A LEADING economist has said that public spending is due to "surge" as the Government moves to mitigate the worst effects of the coronavirus crisis.
Richard Ramsey, chief economist at Ulster Bank, was speaking as the pound hit its lowest point in 35 years after traders flocked to the safety of the US dollar as global markets reel from the Covid-19 pandemic.
Sterling was down by as much as 4.4% against the greenback yesterday, with one pound buying only 1.153 dollars, after its value tumbled further in afternoon trading.
It marks the lowest point for the currency since 1985, when the US deliberately devalued its currency.
Analysts said that it was perhaps misleading to speak of a falling pound, as the story was more about a rising dollar.
"In a crisis like this, king dollar reigns supreme," said Neil Wilson, chief market analyst at Markets.com.
Ranko Berich at Monex Europe, a foreign exchange firm, said: "Idiosyncratic factors such as the UK's monetary and fiscal response or Brexit are beside the point: this is about the US dollar, which is proving unstoppable as global financial markets stare into the abyss of crisis-like conditions."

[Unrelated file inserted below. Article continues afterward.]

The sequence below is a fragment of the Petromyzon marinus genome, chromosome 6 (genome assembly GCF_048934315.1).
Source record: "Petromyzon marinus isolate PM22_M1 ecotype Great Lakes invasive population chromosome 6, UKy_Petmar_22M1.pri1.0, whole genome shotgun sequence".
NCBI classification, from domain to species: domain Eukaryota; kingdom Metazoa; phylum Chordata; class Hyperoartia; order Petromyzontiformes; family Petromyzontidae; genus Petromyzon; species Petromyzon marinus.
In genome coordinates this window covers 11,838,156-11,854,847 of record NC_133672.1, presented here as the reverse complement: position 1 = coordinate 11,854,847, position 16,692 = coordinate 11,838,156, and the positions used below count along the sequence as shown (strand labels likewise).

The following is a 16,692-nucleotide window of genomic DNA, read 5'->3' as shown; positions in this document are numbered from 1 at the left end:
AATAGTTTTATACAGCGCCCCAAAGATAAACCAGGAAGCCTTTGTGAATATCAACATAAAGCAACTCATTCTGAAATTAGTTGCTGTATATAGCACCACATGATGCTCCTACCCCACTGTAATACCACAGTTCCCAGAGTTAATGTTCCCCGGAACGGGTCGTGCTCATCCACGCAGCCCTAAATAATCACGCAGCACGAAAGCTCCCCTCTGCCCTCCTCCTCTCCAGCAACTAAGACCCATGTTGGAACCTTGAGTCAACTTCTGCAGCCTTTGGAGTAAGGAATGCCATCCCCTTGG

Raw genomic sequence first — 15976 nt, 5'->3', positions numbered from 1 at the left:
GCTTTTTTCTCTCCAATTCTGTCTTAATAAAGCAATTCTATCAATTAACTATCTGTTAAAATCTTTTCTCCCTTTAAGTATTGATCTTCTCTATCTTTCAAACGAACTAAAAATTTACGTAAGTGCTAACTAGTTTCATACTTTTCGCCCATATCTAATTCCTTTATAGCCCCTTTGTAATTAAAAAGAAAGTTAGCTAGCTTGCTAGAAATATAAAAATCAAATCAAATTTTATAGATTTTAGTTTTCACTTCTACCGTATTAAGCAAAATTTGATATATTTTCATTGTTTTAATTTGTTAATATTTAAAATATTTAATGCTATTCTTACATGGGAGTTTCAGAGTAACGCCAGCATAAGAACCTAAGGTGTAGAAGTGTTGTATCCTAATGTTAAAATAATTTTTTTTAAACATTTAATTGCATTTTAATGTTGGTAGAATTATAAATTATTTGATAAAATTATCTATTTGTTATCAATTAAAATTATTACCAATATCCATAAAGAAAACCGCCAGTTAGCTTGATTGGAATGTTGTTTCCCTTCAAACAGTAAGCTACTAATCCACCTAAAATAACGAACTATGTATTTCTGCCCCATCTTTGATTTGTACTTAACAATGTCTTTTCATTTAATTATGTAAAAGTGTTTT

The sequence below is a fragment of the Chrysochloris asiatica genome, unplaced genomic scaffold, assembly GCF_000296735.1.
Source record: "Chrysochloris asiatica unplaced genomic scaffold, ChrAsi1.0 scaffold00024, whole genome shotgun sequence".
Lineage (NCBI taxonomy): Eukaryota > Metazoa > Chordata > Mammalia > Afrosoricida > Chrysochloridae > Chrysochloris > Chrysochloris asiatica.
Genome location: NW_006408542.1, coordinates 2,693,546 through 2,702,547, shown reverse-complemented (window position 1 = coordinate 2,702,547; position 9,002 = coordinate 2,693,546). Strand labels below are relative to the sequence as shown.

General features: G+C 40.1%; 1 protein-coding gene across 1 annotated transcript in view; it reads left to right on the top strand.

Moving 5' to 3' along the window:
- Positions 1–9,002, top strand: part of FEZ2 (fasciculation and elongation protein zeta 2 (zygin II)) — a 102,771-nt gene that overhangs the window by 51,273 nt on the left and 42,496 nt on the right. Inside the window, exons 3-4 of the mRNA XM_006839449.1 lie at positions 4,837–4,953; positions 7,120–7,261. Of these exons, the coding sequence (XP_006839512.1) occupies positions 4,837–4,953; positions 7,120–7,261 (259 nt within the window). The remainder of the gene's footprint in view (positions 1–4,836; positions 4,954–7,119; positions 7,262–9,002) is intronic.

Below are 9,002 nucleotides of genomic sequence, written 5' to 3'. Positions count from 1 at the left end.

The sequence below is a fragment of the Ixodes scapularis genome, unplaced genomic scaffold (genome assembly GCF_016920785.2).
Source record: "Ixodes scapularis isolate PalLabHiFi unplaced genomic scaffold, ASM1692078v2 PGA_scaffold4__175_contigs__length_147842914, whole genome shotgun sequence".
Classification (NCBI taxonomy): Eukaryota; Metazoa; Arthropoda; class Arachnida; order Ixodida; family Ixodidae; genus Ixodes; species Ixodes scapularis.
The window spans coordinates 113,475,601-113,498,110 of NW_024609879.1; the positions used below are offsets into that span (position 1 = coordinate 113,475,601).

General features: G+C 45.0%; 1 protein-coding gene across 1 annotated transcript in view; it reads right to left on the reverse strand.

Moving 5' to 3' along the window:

Commenting on the financial fallout from the global and domestic efforts to slow the spread of coronavirus, Mr Ramsey said: "The Government is acting like an insurer of last resort here.
"The scale of this is huge and equates to 15% of UK GDP.
"Smaller firms will have access to business interruption loans worth up to £5m with no interest for the first six months.
"Cash is king, though for many firms more debt is not the real answer, and for many firms the king is dead - cash has run out, demand has stopped.
"The hospitality sector locally can attest to this, as well as the airline industry globally.
"This isn't an economic slowdown but an economic stop.
"The Chancellor did unveil new measures for cash flow support and Northern Ireland businesses have been waiting eagerly to find out how that translates locally.
"Northern Ireland's Secretary of State Brandon Lewis has said the additional funds to Stormont amounted to £640m and the Finance Minister Conor Murphy quickly responded with a rates relief announcement for all businesses.
"The Northern Ireland scheme is spread wider but thinner and is only for three months, not 12 months. The problem is, firms need cash and income, not cost reductions."